Years ago, my uncle told me a joke. It was about a guy’s first day in prison. All through the day, he heard inmates yelling out numbers followed by gales of laughter. This greatly confused him and he asked his cellmate what was going on. His celly told him that most of the prisoners had been there so long and told the same jokes, they just numbered them from one to a hundred for brevity. So when someone wanted to tell a joke, they just yelled out that number. His cell mate told him to try it. So the guy yells out “forty-nine.” Nothing. “Sixty-eight.” Nothing. Now he is confused and bewildered and yells “thirty-three.” Still…nothing.
His cell mate says, “let’s face it, you just don’t know how to tell a joke.”
Giving an effective, memorable and enjoyable presentation, be it business or otherwise, is similar to doing stand-up or telling a joke. Even singing a song. It’s about rhythm, pacing and connection. I’ve seen the same material used on different occasions with wildly differing results. Sometimes it has to do with the energy in the room or your comfort and belief in the message. I know “bombing” from personal experience. It can be bewildering but instructive.
My sense of humor has always been a blessing and a curse. It’s kept me from getting beat up as a kid and been used to bludgeon me at performance reviews years later. “Well, Bob, we’re just kind of concerned that you might not be taking the job seriously enough.” I thought I was all done after a particular business skit almost brought the house down and me with it.
After that, every word I spoke, people listened and very often, repeated. People were craning their necks at times to catch my random, disruptive, irreverent comments at meetings. Much to the chagrin of upper management. The point is: the more unpredictable, interesting and humorous you are, the more attention you are likely to receive. I never cared what they said about me as long as they spelled my name right. Shameless!
Ever sit in an audience of thousands and watch that speck on the stage move you emotionally, spiritually, make you laugh, cry, empower you, keep your attention and keep you focused? As you sit spellbound in the palm of their hand?
It’s magic, isn’t it? It’s what we, as business leaders, should be striving for. Otherwise, we end up as the only barrier to the bathroom or the coffee machine. Attention is currency. Don’t spend it foolishly.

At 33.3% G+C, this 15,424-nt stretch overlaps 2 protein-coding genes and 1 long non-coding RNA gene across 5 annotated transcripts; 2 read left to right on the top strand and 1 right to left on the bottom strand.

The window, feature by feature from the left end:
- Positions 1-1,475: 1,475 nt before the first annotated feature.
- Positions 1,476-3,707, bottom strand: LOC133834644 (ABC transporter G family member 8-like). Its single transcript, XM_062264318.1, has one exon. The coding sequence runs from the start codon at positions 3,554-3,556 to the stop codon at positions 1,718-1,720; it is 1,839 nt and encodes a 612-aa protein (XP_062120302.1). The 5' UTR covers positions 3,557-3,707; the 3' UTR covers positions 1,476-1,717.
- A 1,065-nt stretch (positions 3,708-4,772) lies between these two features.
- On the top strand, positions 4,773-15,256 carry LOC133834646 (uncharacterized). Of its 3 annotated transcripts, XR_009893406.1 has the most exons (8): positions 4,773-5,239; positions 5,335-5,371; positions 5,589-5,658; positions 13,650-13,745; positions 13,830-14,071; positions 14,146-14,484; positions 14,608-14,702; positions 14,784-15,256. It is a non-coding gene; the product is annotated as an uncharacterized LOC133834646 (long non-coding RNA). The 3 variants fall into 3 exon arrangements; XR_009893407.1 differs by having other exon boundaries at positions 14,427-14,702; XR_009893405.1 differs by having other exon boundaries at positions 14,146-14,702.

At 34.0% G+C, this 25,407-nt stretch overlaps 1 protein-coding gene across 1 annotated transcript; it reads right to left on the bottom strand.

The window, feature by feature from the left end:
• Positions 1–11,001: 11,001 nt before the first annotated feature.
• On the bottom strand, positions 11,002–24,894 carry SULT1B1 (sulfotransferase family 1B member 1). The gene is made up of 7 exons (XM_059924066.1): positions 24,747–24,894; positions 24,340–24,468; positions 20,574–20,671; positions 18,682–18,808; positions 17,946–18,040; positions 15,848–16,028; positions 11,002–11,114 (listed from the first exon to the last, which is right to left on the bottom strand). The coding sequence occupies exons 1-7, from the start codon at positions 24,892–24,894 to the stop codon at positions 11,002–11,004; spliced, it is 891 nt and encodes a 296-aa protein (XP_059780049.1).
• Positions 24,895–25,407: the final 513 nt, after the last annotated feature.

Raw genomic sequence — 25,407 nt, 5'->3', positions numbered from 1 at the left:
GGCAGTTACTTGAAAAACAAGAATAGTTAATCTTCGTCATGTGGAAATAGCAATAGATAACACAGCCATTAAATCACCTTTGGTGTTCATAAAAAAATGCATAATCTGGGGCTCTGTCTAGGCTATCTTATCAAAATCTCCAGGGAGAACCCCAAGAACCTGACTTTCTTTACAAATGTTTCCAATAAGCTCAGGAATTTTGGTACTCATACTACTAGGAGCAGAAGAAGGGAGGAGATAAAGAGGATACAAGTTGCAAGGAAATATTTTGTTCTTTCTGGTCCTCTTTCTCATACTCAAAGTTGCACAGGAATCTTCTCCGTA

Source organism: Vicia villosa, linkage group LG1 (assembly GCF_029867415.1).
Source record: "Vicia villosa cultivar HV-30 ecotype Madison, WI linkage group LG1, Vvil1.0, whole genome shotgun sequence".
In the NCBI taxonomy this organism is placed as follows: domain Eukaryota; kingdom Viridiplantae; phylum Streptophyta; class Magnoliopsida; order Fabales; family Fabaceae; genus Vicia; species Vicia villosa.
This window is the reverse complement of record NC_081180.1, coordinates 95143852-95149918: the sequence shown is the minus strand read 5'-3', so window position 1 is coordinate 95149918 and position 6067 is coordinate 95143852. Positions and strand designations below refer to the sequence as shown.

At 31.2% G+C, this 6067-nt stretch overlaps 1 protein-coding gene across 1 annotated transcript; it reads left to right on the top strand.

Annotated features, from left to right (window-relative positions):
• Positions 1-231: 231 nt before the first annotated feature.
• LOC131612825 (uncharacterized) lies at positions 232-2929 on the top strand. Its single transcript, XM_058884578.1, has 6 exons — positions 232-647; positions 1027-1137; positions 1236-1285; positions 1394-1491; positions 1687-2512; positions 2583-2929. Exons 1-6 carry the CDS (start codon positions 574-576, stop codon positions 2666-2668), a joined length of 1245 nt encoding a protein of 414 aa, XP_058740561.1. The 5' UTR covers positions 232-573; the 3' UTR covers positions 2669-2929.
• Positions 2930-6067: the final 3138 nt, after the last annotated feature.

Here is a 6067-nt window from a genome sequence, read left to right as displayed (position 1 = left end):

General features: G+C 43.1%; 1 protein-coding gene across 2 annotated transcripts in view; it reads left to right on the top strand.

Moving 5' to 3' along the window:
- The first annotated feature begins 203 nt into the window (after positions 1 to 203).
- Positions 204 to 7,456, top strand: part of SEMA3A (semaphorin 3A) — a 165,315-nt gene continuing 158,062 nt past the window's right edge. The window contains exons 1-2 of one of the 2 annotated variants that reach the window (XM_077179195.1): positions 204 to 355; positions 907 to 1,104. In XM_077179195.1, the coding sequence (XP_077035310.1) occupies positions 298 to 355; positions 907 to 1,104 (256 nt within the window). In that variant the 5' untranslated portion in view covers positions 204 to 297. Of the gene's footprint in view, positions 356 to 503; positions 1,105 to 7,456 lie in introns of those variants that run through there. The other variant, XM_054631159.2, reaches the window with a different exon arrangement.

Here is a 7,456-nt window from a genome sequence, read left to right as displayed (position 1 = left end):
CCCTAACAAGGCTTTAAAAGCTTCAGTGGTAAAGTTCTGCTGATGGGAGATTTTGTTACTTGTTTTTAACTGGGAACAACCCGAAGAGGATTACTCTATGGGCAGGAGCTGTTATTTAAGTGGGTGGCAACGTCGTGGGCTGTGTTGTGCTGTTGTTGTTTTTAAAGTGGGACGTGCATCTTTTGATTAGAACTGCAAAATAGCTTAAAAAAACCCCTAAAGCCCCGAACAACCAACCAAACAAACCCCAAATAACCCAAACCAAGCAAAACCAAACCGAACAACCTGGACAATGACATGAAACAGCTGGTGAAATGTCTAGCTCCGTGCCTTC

A presentation of any kind should be an experience to the recipient. A sharing of common humanity. That’s why comedy works. You connect. You’re laughing at the sudden revelation of your own quirks and habits. It’s truth, humility and connection. Some comedians will go to any lengths to get your attention and end up looking dumb and vulgar. Others respect your intelligence and make the connection on a higher level.
Silence. Having been a musician and stand-up most of my pre-business life, understanding the power of silence is the most valuable part of any performance. It’s what you leave out, not what you put in, that makes something special.
Imagine a song, a poem, or a great speech without that space of silence that allows you to appreciate the words or notes you’ve just heard. Silence is extremely powerful when used as part of the rhythm of your performance.
You become the conductor of your audience. They understand at once, your power, confidence and human connection.You are providing the experience.
Overcoming the impulse to keep gabbing nervously and not taking stock of your audience, leaves you in a room by yourself with that self conscious spotlight blinding you to the experience you should be sharing, not trying to survive.
If you are called on to give a presentation and have some reservations, watch comedians, motivational speakers, even preachers and watch how they take command of that stage. They own it. They prowl from end to end, engaging and challenging and sharing. They leave nothing to chance. To survive, they need to pull them in.
If you have the desire to achieve success, reach and move large groups and influence you need that center stage real estate. No getting around it.